You’ve been on the clinical floor for six hours and (of course) you’ve been taking great care of all your patients. The lovely woman in room 4 was brought in for a UTI three days ago and is expected to go home today.
You’ve made sure all of her paperwork is signed by the doctor. She has been educated on all of her medications and her son is on his way to pick her up. She’s good to go!
But during your afternoon rounds you walk into her room and she’s hard to wake up and mumbling words that you can’t understand. You quickly call a rapid response.
You remember that her temperature was 37.7°C when you arrived this morning. You recheck her temperature again. It’s 39°C now. The nurse said she would give that medication to bring her fever down. You scroll through her MAR but nothing was documented.
You ask the nurse, but it’s been a rough morning for her, and she doesn’t remember you telling her about this patient’s fever.
You feel your heart race in the back of your throat. This.Is.Bad.
You know you told her. But did you document that you told her?
One of the most important things you learn in nursing school is to make sure your documentation is iron clad. Each and every assessment, intervention or action you take must be documented. This includes documenting that you notified the RN about any change that occurred or any assessment data that was abnormal.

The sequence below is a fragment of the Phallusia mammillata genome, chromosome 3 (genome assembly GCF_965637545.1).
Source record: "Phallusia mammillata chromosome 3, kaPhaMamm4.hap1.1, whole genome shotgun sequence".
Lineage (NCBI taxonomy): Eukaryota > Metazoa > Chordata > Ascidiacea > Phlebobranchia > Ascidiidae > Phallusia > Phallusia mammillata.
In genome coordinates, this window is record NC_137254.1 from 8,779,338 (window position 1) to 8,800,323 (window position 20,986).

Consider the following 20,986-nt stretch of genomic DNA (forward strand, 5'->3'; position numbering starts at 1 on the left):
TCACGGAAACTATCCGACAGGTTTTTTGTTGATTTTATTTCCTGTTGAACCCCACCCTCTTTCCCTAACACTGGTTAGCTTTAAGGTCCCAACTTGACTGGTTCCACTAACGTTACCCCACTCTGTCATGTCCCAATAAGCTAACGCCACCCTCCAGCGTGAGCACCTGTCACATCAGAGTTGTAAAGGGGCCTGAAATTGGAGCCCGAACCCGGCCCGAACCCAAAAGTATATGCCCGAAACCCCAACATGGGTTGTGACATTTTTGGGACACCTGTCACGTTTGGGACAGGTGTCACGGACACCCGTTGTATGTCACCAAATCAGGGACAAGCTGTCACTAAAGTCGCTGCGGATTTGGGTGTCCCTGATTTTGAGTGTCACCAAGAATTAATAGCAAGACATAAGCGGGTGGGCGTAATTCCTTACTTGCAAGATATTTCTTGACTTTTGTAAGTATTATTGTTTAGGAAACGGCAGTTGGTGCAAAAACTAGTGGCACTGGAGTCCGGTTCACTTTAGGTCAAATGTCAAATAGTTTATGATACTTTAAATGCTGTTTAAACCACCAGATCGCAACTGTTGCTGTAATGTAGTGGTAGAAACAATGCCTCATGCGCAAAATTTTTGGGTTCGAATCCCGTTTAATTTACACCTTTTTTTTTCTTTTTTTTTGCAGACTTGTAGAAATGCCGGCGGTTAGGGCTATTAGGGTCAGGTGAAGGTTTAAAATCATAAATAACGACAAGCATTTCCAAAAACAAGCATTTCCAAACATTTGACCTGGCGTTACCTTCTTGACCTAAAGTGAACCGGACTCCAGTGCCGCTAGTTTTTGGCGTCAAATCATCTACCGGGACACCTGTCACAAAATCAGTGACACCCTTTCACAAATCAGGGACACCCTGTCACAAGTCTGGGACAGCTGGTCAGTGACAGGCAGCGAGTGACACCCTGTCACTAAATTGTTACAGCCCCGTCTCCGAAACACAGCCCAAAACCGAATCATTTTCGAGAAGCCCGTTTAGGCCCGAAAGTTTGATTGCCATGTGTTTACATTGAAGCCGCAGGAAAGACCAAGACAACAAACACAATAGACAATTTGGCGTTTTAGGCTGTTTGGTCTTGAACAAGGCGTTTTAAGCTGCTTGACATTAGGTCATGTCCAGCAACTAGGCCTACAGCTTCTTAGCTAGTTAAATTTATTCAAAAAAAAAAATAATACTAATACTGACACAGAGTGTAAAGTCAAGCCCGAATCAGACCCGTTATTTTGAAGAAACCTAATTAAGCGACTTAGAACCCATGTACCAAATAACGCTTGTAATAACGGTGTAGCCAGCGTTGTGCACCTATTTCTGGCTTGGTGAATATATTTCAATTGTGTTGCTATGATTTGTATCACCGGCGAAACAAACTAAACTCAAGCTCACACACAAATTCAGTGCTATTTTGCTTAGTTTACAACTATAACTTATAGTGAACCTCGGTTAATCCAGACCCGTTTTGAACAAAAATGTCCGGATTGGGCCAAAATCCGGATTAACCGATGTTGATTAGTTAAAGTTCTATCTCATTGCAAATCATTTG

Notifying the RN and documenting that you notified them does three things:
1. It protects the patient
Any status change or abnormal value might mean that additional interventions are necessary. You are ensuring that your patient receives the best care possible.
2. It protects the RN
The RN is responsible for their patient’s just as much as you are. When you alert them to a patient change, you allow them to intervene and take actions to correct it. If you don’t alert them and document it, they may not find out or remember until it’s too late. The RN is depending on you to provide safe and competent care for your patients.
3. It protects you
By documenting that you notified the RN, you help protect yourself from a possible legal issue.
How to document it:
There will always be a place to document notes on a patient’s chart.
-If your clinical site uses an electronic patient record, there might be a space for comments next to where you type in your assessment data (such as vital signs).
-If your clinical site uses paper charts, there might be a separate “notes” page that you can use. Make sure to include the date, time and your signature along with your note.
-If you are unsure about where to document your assessment data and notes, always check with your RN, the charge nurse or your clinical instructor.
Now, go be a clinical ROCKSTAR!
What was your first rapid response or code blue experience like for you?